Voltage Regulator greater than 1A?

Discussion in 'General Electronics Chat' started by RCisTooExpensive, Feb 3, 2008.

  1. RCisTooExpensive

    Thread Starter New Member

    Feb 3, 2008
    I am trying to find a way to build a very small voltage regulator assembly that can accomodate a moderate draw (>1.5A) without shutting down. I am an R/C Heli/Car/Truck person that dislikes NiMH or NiCAD batteries and am trying to swith to all LiPo cells. The issue is that each cell is 3.7V, and come pre-packaged in 1 - 6 cells (the 2cell 7.4V and the 3cell 11.1V are the most common). All R/C electronics (servos, receiver packs, telemetry devices etc.) are made to work off of either 4.8V or 6V, depending on the application. There are companies that offer small voltage regulator packs for converting these, but a) they are very expensive and b) they are fairly unreliable and come with no warranty.:mad:

    In my bench tests using components that I picked up from Radio Shack, I was able to create a working and consistent voltage regulator that would work and provided a consistent 5V using a 7805 and a 6V version using a LM317T. However, when I began to add a load to this, the behavior quickly changed. Regardless of whether I used a 13V or a 7.4V power supply for this, when I began applying any load greater than .5A, the unit began to heat up VERY quickly. With a consistent .4A load, the max temp of the package was about 120degrees, at .7A it jumped to 155degrees, and at 1A (documented rated capacity) it jumped up to 185degrees:confused:. The maximum load that I will be pulling will be about 1.8A for my largest vehicle, so obviously, this configuration won't work, either with or without an external heatsink.

    Any ideas? Suggestions? How about the LM350T? Will that do any better since it is rated for 3A?

    Thank you for any time or suggestions that you can give me.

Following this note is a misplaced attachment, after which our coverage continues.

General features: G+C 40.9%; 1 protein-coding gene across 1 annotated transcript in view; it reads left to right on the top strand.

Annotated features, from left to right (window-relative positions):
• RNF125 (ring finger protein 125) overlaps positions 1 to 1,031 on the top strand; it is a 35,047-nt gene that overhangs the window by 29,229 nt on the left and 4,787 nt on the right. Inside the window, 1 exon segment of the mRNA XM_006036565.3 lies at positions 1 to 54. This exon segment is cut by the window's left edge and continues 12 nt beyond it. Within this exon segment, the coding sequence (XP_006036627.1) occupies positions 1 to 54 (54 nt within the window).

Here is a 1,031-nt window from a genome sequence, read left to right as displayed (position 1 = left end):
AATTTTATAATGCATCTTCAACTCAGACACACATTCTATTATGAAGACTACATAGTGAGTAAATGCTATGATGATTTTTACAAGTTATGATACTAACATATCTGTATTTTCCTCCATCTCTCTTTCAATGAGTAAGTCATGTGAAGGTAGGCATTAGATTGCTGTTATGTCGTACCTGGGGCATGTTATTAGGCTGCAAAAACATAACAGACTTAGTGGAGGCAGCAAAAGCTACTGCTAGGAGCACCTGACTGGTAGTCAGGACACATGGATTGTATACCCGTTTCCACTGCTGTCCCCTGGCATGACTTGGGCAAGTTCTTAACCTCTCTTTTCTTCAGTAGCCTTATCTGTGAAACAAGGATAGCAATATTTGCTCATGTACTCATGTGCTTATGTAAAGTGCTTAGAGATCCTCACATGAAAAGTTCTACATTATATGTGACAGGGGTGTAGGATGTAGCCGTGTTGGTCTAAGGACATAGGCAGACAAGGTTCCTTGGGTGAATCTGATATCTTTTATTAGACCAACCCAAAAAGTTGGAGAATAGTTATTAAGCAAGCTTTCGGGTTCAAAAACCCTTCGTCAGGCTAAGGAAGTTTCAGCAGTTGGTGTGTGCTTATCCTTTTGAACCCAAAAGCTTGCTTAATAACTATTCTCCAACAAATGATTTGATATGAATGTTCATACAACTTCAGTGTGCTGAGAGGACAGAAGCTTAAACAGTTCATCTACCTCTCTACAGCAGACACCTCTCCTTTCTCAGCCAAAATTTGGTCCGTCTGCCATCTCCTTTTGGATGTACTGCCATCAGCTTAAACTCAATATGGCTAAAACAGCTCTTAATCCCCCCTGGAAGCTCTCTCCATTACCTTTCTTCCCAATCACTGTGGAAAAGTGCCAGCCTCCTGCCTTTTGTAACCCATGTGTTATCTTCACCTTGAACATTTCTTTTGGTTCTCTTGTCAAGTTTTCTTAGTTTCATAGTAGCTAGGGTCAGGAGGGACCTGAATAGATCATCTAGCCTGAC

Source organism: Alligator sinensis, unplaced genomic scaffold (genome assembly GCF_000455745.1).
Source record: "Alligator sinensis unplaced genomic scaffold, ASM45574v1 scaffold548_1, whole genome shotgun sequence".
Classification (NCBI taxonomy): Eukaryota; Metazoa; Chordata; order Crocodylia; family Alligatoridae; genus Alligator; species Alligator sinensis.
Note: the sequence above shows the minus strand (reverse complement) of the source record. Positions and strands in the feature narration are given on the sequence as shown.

2. Audioguru


    Dec 20, 2007
    The voltage across a linear voltage regulator times the current in it equals the amount of power it dissipates in heat. All linear regulators will be the same. You need a pretty big heatsink and maybe a fan to remove the heat.

    A switching voltage regulator is cooler but might cause radio interference.
  3. John Luciani

    AAC Fanatic!

    Apr 3, 2007
    Your problem isn't the amount of current that the linear regulator can
    supply it is the amount of power you are trying to dissipate in the package.
    You should be able to get 3A and 5A regulators but you need to calculate
    the power dissipation and provide the appropriate cooling.

    What package are you using for the 7805 and 317? Do you have a heatsink
    or forced convection cooling?

    The simplest circuit (which is the most inefficient) would be a linear regulator with
    a large heatsink (and possible a fan). At 7.4V in and 5V out you are wasting 1/3 of
    your battery on heat.

    You could look at a switching supply or DC-DC converter. You can easily get 80-90%
    efficiency but it is more complicated to build and more expensive.

    (* jcl *)
  4. thingmaker3

    Retired Moderator

    May 16, 2005
    Use the LM350.
  5. rwmoekoe

    Active Member

    Mar 1, 2007
    audioguru and john were right.
    the common practice in r/c application is energy conservation. (weight conservation too? a heatsink is heavy enough don't you think so?)
    you know better.
    every voltage converter are switching ones, just like every the motor drivers, they're all pwm.
    maybe you can use lm3488.
  6. Externet

    AAC Fanatic!

    Nov 29, 2005
    There is something I do not understand here :

    If the Lithium batteries are pre-packaged in more than 1 cell in series, the pack SHOULD have its own controller built in ; and you need only to supply slightly above 4.20V times the number of cells in series to recharge them.
    A Li series pack battery should not be recharged without monitoring/controlling EACH cell in it.
    A spare PC power supply (yellow wire) can supply 12 V for 2 or 3 in series with built-in controller and will easily provide the current.

    For charging a single cell, if there is an adjustable potentiometer in the PC power supply, bring the 5V (red wire) down to ~4.8V and put a 5A 0.7V silicon diode in series to get the 4.20 V maximum a cell has to be charged with. It can provide plenty of amperes too.

    PC power supplies are a dime a dozen, probably you have one behind spider webs. Hope it is an alternative.

  7. rwmoekoe

    Active Member

    Mar 1, 2007
    far as i know, the r/c world has got all the equipments needed for those things.
    a special charger for r/c models batteries is common for r/c enthusiasts. li-po, li-ion, nicad, nimh, and all. the industry seems to overleap the commercial toys and electronics industry.
  8. weide83

    New Member

    Jan 28, 2008
    I belive that in some of the datasheet for regulator chip, there is a circuit known as current boosting circuit. check that out. it make use of a BJT transitor to boost the output current.